July 16, 2013
In a demonstration of brute police state force that would make Hitler proud, the Gwinnett County Police Department (GCPD) in Georgia has adopted a new policy of forcibly drawing blood from suspected drunk drivers that refuse breathalyzer tests. According to FOX 5 News in Atlanta, GCPD officers have already begun aggressively hauling suspected drunk drivers down to the local police station to strap them down like wild animals, against their will, and conduct forced blood draws.
Following the lead of nearby Douglas County, which was the first in the Peach State to adopt the Fourth Amendment-trashing policy, Gwinnett County apparently sees nothing wrong with giving cops the freedom to physically assault and medically inject members of the driving public that they accuse, perhaps falsely, of drinking too much alcohol. No longer are suspects given the option to forego the breathalyzer in exchange for losing their license for a year — if you refuse a breathalyzer, you will get put in a headlock and have a needle injected in your arm.
You can see for yourself the horrors of the new procedure in this shocking video posted by MyFoxAtlanta.com:
“Holding down and forcing someone to submit to this is really intrusive,” explained defense attorney David Boyle to FOX 5 News in Atlanta about the blood draws. Boyle used to work as a Gwinnett prosecutor. “That level of invasive procedure into someone’s body is ridiculous for investigating a misdemeanor. The practical application of that, in terms of forcing people down and holding them to stick a needle in their arm to get it, I think is just an unreasonable search of those people.”
Forced blood draw policy threatens to extinguish protections against unreasonable searches
This is especially true in cases where police abuse comes into play, which is becoming increasingly common here in the “land of the free.” If a disturbed or particularly aggressive cop decides he has a personal vendetta against someone he pulls over in Gwinnett, for instance, that person can be falsely accused of being drunk and towed down to the police station to be treated like a Guantanamo Bay prisoner.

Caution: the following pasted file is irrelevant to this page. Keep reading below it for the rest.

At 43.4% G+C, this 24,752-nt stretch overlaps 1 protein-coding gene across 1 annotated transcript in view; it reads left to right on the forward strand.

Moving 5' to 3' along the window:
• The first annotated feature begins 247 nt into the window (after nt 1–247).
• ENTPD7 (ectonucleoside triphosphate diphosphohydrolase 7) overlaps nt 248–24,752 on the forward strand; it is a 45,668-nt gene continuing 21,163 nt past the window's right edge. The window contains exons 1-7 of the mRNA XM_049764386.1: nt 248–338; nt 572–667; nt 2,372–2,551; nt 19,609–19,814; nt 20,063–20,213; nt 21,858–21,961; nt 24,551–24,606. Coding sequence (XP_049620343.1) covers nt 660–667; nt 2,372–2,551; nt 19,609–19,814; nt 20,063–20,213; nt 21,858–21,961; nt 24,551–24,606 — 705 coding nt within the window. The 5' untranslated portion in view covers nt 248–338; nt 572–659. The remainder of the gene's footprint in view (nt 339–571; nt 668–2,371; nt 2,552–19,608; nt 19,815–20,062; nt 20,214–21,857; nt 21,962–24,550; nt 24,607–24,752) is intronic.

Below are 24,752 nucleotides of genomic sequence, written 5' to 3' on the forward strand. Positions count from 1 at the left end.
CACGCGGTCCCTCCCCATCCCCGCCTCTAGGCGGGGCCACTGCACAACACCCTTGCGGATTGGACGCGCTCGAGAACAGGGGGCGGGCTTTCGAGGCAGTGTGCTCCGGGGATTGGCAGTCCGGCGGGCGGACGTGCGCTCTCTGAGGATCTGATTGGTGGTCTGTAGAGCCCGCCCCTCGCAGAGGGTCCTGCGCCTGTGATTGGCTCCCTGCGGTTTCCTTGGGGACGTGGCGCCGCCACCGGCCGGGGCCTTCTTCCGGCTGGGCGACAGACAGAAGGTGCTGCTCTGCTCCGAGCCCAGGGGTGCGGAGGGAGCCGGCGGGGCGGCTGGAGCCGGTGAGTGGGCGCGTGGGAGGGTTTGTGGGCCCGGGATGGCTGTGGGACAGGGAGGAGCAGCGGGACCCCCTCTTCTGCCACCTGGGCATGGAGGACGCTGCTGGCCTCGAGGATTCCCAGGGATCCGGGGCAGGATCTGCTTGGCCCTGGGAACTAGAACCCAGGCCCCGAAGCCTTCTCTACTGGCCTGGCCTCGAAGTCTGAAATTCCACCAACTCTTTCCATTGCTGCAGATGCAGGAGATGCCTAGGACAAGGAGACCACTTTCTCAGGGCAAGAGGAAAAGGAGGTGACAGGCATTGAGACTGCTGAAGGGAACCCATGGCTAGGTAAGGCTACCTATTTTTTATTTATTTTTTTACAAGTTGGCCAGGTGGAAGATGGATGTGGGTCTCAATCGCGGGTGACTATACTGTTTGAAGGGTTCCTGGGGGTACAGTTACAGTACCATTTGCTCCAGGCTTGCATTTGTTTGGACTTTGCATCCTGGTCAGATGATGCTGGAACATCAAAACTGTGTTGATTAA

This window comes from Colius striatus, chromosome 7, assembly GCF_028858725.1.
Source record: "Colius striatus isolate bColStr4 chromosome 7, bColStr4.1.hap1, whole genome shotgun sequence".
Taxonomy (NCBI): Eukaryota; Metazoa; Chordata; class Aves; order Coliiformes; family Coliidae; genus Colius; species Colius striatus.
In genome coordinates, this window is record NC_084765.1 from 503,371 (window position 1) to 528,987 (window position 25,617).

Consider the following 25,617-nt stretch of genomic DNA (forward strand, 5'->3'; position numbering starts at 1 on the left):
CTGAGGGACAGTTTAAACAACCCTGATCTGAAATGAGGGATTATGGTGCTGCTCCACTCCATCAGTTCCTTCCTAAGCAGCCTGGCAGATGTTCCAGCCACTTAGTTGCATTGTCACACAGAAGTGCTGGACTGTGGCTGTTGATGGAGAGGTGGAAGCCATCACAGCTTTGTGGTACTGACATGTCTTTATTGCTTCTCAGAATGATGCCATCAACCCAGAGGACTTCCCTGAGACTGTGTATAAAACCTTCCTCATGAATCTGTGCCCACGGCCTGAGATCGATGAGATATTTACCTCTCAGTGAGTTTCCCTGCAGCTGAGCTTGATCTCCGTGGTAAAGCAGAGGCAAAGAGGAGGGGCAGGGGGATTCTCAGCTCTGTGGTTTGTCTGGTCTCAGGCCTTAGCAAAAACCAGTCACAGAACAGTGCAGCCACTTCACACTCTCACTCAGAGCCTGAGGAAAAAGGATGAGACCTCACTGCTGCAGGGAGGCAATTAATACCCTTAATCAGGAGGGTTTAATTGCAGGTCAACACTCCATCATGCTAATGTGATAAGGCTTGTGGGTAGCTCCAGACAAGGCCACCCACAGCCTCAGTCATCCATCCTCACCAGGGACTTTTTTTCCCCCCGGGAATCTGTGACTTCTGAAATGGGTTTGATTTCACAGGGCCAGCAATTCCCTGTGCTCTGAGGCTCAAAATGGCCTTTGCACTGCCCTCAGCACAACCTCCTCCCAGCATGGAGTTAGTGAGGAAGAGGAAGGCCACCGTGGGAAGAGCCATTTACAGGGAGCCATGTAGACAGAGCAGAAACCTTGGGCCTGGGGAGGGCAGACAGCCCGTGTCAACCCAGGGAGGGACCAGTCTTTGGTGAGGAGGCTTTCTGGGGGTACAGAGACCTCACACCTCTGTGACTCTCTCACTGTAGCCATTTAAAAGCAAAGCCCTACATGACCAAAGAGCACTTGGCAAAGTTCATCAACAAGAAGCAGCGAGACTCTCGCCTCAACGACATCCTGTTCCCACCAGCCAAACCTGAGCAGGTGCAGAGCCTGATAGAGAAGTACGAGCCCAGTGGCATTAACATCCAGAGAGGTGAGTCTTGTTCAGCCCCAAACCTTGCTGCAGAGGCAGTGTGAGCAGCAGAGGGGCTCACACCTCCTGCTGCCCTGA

“I don’t think the practice of forced blood draws is how our society believes the problem of drunk driving should be handled,” wrote one commenter in the MyFoxAtlanta.com comment section. “I do not remember authorizing, either implicitly or explicitly, the police to use force to make me comply. I do remember agreeing to forfeit my right to a drivers license should I choose not to submit.”
But Douglas County Sheriff Phil Miller disagrees, holding the position that forced blood draws are the “best way” to prove whether or not someone has been driving drunk. Forget any and all presumption of innocence — the new American police state now believes it has the right to forcibly detain you and pierce your skin with a needle to verify your innocence. And sheriffs like Miller are pushing other police departments to adopt the same policy.
The Supreme Court previously ruled against forced blood draws following traffic stops in the case of Missouri v. McNeely. But the one exception to this ruling is when a warrant is obtained, which officers in Douglas County are now using to their advantage for every single suspected driver they pull over that they believe to be under the influence of alcohol. And as can be expected, conviction rates have increased in both counties since the new policy was enacted.
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This article was posted: Tuesday, July 16, 2013 at 10:32 am